Note: In exchange for a review, Bridgewater, Connecticut-based The Gracious Gourmet sent me three different spreads – roasted eggplant tapenade, hatch chile pesto, and portobello mushroom tapenade. All photos are courtesy of The Gracious Gourmet.
After spending nearly 25 years in the retail industry, a power outage fortuitously thrust Nancy Wekselbaum into the food business. In 2006, at the urging of a friend, she started to sell her (now known as) dried fruit chutney. Ten years later, there is a large variety of dips, tapenades, and spreads, both savory and sweet – as well as completely vegan and gluten-free – and that’s where I come in.
At a recent Manhattan cheese event hosted by these folks, I quite enjoyed the hatch chile pesto. (Hatch chilies are one of my many edible weaknesses.) Although it lacked my desired kick, the tanginess paired well with the variety of carbs available. Based on that one product alone, I decided to visit The Gracious Gourmet‘s website. Let’s look at a couple more jars.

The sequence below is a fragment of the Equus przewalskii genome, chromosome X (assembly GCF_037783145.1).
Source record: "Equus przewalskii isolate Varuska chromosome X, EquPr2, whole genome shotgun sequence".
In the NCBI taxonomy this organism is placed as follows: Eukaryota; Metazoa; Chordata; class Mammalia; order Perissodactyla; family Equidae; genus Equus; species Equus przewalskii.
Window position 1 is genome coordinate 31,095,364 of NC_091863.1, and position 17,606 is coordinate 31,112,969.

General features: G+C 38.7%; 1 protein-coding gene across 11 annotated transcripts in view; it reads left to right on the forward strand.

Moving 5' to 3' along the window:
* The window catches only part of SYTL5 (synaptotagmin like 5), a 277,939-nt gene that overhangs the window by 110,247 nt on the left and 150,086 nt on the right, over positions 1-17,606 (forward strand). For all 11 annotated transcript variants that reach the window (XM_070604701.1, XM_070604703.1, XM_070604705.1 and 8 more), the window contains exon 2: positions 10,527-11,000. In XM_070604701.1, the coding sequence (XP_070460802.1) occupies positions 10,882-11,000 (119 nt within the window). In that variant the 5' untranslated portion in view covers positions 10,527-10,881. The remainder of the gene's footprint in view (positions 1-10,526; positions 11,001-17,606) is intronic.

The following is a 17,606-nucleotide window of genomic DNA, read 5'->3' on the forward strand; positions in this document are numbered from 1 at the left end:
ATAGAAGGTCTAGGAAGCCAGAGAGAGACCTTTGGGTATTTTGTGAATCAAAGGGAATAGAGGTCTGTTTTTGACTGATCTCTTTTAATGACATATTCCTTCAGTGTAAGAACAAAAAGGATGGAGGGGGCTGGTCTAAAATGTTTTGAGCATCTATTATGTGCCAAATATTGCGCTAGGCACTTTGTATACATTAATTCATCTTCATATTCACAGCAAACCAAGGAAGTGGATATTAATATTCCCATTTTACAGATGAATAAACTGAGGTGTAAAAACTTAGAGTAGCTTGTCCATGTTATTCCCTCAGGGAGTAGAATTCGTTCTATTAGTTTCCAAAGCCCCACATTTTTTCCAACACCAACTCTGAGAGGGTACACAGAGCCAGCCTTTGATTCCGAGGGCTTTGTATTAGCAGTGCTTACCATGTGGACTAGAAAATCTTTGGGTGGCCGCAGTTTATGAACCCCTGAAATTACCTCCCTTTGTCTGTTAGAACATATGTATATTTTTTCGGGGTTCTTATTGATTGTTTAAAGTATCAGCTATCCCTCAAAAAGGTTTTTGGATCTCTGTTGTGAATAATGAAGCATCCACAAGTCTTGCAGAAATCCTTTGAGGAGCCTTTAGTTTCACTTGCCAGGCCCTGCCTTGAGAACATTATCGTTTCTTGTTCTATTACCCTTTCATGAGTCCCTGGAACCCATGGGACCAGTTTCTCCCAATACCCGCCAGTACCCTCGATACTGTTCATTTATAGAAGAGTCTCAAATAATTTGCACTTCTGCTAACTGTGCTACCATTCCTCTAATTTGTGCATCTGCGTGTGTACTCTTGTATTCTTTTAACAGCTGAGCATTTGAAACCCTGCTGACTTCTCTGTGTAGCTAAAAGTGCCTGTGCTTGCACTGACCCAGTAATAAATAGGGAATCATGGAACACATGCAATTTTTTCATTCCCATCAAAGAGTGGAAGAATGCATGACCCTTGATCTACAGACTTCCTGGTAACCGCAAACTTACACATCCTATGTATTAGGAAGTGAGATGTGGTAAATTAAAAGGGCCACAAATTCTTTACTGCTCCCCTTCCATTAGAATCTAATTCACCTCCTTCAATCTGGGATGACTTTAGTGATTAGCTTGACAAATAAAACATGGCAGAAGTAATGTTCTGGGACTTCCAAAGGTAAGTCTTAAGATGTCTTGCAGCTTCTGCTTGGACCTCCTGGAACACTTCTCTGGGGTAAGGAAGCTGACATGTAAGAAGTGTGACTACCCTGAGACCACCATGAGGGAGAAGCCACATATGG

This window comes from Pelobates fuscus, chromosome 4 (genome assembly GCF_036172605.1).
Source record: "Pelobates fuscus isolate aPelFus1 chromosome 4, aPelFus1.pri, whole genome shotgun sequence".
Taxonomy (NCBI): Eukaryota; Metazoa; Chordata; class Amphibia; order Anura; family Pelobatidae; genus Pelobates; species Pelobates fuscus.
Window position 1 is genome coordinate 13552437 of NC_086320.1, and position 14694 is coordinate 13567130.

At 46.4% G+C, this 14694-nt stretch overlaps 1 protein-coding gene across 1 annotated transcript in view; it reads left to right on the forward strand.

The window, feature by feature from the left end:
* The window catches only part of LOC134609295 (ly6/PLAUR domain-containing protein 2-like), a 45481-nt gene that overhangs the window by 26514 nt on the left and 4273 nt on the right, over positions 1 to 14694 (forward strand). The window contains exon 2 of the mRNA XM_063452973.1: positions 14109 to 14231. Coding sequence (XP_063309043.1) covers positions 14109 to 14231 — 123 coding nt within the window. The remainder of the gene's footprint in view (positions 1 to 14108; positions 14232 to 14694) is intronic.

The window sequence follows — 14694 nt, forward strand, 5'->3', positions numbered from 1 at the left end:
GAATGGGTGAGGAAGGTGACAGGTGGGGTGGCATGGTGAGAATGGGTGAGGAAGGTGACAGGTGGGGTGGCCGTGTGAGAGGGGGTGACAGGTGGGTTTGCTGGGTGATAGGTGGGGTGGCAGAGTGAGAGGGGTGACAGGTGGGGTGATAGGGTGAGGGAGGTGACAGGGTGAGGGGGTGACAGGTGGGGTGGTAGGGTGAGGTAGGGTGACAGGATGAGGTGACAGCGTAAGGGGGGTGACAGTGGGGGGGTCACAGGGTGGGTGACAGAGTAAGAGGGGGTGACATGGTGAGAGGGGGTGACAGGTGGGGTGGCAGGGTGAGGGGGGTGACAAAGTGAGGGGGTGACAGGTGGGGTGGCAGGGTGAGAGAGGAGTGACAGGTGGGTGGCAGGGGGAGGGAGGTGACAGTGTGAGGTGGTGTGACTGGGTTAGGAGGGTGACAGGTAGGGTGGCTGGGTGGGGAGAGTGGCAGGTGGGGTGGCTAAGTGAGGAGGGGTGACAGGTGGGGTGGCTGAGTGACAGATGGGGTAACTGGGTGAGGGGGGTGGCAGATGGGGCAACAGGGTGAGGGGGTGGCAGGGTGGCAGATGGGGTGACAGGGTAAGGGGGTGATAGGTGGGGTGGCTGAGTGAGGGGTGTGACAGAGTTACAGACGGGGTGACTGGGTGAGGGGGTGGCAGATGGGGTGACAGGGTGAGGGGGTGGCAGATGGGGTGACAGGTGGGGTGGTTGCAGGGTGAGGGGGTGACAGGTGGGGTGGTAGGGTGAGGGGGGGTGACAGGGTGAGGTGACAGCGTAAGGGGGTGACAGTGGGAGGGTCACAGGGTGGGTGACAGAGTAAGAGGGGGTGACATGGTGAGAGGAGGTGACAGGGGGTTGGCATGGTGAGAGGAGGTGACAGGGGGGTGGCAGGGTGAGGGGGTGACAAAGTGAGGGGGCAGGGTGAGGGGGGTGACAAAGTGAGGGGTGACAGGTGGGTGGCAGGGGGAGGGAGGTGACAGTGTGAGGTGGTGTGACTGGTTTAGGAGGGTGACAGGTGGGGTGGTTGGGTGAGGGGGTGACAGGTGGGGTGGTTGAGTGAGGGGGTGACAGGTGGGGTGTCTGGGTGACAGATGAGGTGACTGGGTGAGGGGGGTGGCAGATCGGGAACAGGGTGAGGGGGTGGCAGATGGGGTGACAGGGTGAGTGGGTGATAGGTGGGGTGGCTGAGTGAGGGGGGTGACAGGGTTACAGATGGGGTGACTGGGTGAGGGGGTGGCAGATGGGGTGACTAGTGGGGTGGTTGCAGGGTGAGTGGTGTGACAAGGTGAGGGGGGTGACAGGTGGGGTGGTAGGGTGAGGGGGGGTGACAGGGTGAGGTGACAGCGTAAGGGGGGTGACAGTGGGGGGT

As a kid, I hated mushrooms. Eating them, too. But then, some time ago, our gardener brought us some hen-of-the-woods from our lawn to try, and I was
Portobello mushrooms are good culinary canvases. Make a sandwich out of – or with – them, roast them, grill them, or…turn them into tapenade. Although I was hoping for more of an earthy flavor, the portobello mushroom tapenade still went well on my (even more olive oil-basted) crostini.
The roasted eggplant tapenade might have been my favorite of the three.
Somehow or another, eggplant was another food that I never liked in the halcyon days of youth, but now, it might be my most consumed (
fruit?) vegetable. In addition to the eggplant, garlic and cilantro stood out as the dominant flavors. I’d even spread this stuff on grilled eggplant.